Wednesday, December 24, 2014

A little Jewish Girl's Tribute to Santa

My eleven and a half year old daughter figured it out.  I'm not sure when she did, and she's not really letting on that she knows. I'm happy she hasn't made any loud proclamation, because Santa is alive and well as far as I'm concerned.

I was probably about six years old.  We lived in New Jersey and would visit my grandparents' red brick row house in Brooklyn on a regular basis, but especially on holidays when school was out.  I don't remember much detail about the visits at that age. I do, however have fond memories of being a baby and taking baths in my grandma's huge sink. I remember their really cool gas oven where bagels were toasted to perfection. I remember a Murano glass chandelier in the kitchen and pretending to play the upright piano in the living room with the crinkly plastic covers on the couches.

So, I was six. We were at Nona and Papou's house for a regular visit during winter school break.  I knew all about Hanukkah and was aware of Christmas. Very aware of Christmas, in fact, because my friend, Valerie had the whole megilla at her house. Huge tree, decorations, and lots and lots of gifts. Mind you, she had a large family, so you can imagine the amount of gifts under the tree.  I would visit Valerie's house wide-eyed, slack-jawed, and a little green with envy as I took it all in.

Ok, back to my grandparents' house.  It was Christmas Eve and I remember going to sleep in Nona's huge bed with my sister.  I woke up hearing my mom and Papou announcing that Santa had stopped by. Santa? This house?  We didn't have a fireplace. How'd he get in?  We were Jewish. What would make him stop here?

My next memory is walking up to the kitchen table and seeing four wrapped gifts there. Santa had come! We had no tree, no Yule log, no boughs of holly, but Santa had come?  "How did he get in the house, Papou?"  "He came in through the kitchen window. I saw him leave!"  I couldn't believe it.  They were such simple gifts: a big set of Magic markers and coloring books, but Santa came!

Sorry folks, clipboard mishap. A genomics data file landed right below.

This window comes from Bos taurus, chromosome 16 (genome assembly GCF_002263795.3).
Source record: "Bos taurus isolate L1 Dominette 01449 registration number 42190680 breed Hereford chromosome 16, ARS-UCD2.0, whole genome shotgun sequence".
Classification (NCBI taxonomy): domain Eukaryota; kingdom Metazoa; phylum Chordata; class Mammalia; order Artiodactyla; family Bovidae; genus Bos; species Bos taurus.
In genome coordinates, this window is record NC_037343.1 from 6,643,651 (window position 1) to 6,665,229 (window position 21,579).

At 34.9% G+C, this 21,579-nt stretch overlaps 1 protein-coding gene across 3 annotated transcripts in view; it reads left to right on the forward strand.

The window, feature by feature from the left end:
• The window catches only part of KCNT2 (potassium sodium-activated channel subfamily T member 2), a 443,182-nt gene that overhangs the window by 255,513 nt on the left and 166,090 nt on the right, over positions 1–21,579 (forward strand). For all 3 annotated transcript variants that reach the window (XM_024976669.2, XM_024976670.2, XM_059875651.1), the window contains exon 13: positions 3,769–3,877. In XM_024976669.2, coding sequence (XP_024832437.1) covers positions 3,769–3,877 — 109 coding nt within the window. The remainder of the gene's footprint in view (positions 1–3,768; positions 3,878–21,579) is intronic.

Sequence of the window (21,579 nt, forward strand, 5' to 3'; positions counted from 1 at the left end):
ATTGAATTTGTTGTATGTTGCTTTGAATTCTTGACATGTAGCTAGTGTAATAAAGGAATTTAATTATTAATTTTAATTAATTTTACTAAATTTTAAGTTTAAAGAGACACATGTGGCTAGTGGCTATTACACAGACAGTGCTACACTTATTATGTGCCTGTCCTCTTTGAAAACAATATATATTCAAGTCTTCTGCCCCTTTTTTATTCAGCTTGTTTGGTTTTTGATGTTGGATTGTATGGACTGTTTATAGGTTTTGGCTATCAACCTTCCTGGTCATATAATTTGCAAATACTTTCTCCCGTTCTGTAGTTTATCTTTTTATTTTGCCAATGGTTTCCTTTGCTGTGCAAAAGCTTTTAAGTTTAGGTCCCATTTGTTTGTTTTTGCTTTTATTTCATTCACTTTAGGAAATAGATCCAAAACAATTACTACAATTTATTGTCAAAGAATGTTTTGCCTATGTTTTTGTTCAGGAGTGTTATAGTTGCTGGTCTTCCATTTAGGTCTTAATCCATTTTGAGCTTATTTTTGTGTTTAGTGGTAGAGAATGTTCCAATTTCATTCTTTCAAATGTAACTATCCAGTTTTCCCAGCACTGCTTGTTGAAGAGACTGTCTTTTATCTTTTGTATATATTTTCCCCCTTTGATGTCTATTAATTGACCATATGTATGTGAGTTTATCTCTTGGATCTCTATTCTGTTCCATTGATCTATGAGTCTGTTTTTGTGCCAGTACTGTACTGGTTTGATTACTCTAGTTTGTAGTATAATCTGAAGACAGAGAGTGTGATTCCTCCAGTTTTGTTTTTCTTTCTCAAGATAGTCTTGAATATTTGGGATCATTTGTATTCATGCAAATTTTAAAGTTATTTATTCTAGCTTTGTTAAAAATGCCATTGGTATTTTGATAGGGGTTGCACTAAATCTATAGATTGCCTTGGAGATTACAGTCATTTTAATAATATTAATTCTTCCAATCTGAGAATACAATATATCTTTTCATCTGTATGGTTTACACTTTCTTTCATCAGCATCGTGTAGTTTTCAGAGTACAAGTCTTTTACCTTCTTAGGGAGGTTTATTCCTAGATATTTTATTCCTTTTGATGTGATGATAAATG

I remember Santa coming to our house again the next year, this time in New Jersey.  My Nona and Papou were visiting that Christmas.  I remember receiving a train that blew real steam and lit up. It was fantastic!

A week later, I remember being woken up, in the back seat of the car on the Belt Parkway at night, and my mom sniffling and trying to stifle her crying.  I remember being in my grandparents' kitchen and then for some reason I was sleeping over at a neighbors' house.  I was really, really confused.

We were at my grandparents' house for what seemed like forever, with no sign of Papou.  Mirrors were covered with cloth and soap and there was a lot of crying. No one told me what happened. It wasn't until we were on the way home that I said aloud, "Papou is dead."

And Santa stopped coming to the house on Christmas.

It wouldn't be for another seven years that I would learn that my Papou took his own life, in his own house. My cousin told me, in secrecy, because no one ever talked about Papou's death.

When I was sixteen, I bought a three-foot-tall Christmas tree, some crappy decorations and put it up in my room. After all, we were Jewish and I doubt my parents would want to have a tree in the middle of the house.  To my surprise, my mom took one look at it and took me shopping for beautiful ornaments, and we started a tradition of exchanging small gifts on Christmas Day.

Over the years, I have collected dozens of Santa ornaments, dolls and statues.  And now that I have my own family, Santa lives on in this household. It's still extremely painful for me to talk about Papou, who died when I was too young to fully appreciate him.  The greatest gifts he gave me, however, is my love of Santa Claus, the spirit of giving and knowing that every time I think of Santa, the image of my Papou appears in my mind.

What better Christmas gift is that?

No comments:

Post a Comment